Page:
The abolition of slavery was one of Eliza's greatest concerns, and she was an active participant in the Underground Railroad. In fact, her Waterford Township home in Oakland County was a stop on the legendary Underground Railroad. When Leggett moved to Detroit, she opened her home to fellow abolitionists such as Sojourner Truth and lecturer Wendell Phillips. She also worked with other noted abolitionists including Mrs. Lloyd Garrison, Lucretia Mott, Theodore Parker, Lyman Beecher, Laura Smith Haviland, and Elizabeth Comstock.
    Upon the end of slavery, Leggett turned her attention towards the suffrage movement and to helping women in need. She wrote frequent articles and gave many lectures on women's suffrage. During the 1870s she devised, co-founded, and implemented the Young Woman's Home Association for the young working women of Detroit.
    Eliza Leggett was also very civic minded. She was instrumental in making Belle Isle a public park for the people of Detroit; she worked to see that all public places, including schools, flew the American flag, and she helped to create a holiday in honor of Christopher Columbus. She also ensured that public drinking fountains and horse watering troughs were placed throughout the city of Detroit.
    Leggett had a great love for literature, and was a frequent correspondent with such literary figures a Louisa May Alcott, Bronson Alcott, Walt Whitman, and William Cullen Bryant. Her enthusiasm for literature led to her hosting literary meetings which led to the idea of a literary club which later became the Detroit Women's Club.
    Eliza Seaman Leggett passed on to her eleven children her enthusiasm for the arts and humanities as well as her great belief in helping those in need and fighting for virtuous causes. Eliza's memory and her contributions to society were recognized when a Waterford Township elementary school was named in her honor. She was made the Historic Citizen of the Month by the Detroit Historical Society Guild in May 1955, and she is further honored with her induction into the Michigan Women's Hall of Fame.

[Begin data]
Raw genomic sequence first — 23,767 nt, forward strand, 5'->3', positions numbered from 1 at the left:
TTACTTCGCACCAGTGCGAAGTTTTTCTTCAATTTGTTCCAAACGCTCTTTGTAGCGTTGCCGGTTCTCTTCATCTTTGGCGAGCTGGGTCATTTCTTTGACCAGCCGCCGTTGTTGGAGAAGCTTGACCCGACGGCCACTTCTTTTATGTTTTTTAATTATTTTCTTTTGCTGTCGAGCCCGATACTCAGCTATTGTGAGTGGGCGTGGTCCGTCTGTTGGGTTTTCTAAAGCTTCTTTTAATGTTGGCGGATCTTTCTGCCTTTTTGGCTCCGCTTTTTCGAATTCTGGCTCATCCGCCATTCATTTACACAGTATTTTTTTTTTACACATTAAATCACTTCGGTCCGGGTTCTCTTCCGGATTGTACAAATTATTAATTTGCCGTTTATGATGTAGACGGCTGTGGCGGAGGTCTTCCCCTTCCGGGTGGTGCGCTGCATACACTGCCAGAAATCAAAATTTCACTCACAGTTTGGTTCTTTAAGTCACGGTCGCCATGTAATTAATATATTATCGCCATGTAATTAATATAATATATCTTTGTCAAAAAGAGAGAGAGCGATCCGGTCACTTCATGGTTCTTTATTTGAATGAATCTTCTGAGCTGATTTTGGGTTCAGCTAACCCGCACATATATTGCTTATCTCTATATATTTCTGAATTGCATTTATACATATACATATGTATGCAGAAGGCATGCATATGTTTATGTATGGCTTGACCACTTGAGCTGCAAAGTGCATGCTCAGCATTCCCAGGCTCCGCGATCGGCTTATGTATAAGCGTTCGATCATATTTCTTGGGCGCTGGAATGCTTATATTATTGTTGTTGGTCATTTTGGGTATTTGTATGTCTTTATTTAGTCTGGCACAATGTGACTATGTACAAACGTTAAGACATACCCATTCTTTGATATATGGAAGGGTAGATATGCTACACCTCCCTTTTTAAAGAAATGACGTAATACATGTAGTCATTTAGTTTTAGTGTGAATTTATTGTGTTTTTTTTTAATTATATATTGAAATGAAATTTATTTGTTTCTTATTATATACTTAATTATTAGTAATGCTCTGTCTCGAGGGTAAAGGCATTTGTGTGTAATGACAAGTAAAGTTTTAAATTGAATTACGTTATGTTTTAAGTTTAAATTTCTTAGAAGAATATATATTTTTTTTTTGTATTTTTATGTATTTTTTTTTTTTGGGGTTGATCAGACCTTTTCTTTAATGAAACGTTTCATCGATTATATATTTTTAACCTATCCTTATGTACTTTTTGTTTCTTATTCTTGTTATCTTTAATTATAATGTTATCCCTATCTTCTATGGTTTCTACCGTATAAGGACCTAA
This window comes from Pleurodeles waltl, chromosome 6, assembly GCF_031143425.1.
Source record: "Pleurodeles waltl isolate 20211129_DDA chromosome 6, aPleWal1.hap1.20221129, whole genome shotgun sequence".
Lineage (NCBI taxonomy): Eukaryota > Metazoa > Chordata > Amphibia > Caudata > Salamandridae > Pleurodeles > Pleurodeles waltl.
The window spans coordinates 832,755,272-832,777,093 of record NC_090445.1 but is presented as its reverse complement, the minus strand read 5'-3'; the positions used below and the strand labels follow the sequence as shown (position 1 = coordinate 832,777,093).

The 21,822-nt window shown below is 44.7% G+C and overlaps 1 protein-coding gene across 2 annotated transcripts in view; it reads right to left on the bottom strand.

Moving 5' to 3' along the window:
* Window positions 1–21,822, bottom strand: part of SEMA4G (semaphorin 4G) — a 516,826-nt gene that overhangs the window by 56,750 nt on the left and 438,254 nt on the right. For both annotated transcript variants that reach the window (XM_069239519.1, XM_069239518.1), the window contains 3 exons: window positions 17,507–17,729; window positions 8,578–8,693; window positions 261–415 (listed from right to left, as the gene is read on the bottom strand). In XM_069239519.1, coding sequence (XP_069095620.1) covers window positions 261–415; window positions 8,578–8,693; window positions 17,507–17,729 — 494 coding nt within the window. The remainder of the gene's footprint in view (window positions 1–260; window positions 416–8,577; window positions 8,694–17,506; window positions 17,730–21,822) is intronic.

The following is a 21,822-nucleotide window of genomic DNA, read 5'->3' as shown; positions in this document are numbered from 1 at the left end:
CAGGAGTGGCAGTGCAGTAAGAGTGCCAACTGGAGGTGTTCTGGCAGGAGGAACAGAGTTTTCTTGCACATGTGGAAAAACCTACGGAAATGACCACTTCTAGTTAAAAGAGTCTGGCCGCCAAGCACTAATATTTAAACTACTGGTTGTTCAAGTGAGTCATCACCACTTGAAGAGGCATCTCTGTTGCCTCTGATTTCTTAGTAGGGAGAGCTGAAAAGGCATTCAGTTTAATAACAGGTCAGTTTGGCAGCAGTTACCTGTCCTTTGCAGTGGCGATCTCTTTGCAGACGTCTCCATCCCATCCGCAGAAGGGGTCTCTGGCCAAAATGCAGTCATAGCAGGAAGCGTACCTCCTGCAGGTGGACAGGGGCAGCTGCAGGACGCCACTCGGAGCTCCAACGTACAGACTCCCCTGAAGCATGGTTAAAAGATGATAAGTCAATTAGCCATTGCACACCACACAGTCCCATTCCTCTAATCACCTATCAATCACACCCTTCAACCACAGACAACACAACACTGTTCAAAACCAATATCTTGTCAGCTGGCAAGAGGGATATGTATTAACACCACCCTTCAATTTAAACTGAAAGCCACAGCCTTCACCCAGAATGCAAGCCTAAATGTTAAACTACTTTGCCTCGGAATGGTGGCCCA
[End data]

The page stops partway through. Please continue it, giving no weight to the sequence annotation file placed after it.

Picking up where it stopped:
6. [S1117] Oakland County in the Civil War: Oakland County in the Civil War
    Eliza Seaman Leggett, a well-known abolitionist from Waterford, was friends with Sojourner Truth and Laura Haviland. Eliza's home-“Willows”-once located on Walton Boulevard is a rumored stop on the Underground Railroad. In 2003, she was inducted into the Michigan Women's Hall of Fame. [Note - Eliza spent the last years of her life at "The Willows", but her home in the early years was at the "Mill Farm" in Clintonville, Waterford Township, a short distance away from "the Willows". It was at the "Mill Farm" residence that her home was a stop for the Underground Railroad. - KLM]
  7. [S91] Michigan Daughters of the American Revolution, Old Bible and Other Genealogical Records, Volume III : page 38 - William Haight Leggett's Bible - "Augustus W. Leggett, Rose Bank, married 23 Nov. 2836 to Elizabeth Seaman, 69 Madison Street."
    Volume V [compiled & indexed by Ferne Fleming Savage, State Consulting Registrar, 1931]: pages 102, 103, 108, 109;
    Volume XIII: pages 89, 90.
  8. [S79] William Wade Hinshaw, Encyclopedia of American Quaker Genealogy, Volume III: page 281 - Eliza, d/o Dr. Valentine & Anna Seaman, b. 5/9/1815, m. ___ Leggett, dismissed 7/5/1837.
  9. [S675] 1860 United States Federal Census: Waterford Township, Oakland County, Michigan - pageg 395-396 - transcribed by Larry & Kathy McCurdy.
  10. [S676] 1870 United States Federal Census: Wayne County, New York - 6th Ward, page 1, line, 35 - transcribed by Larry & Kathy McCurdy.
  11. [S677] 1880 United States Federal Census: Wayne County, Michigan - 6th Ward, Enumeration District 285, sheet 16, line 47 - transcribed by Larry & Kathy McCurdy.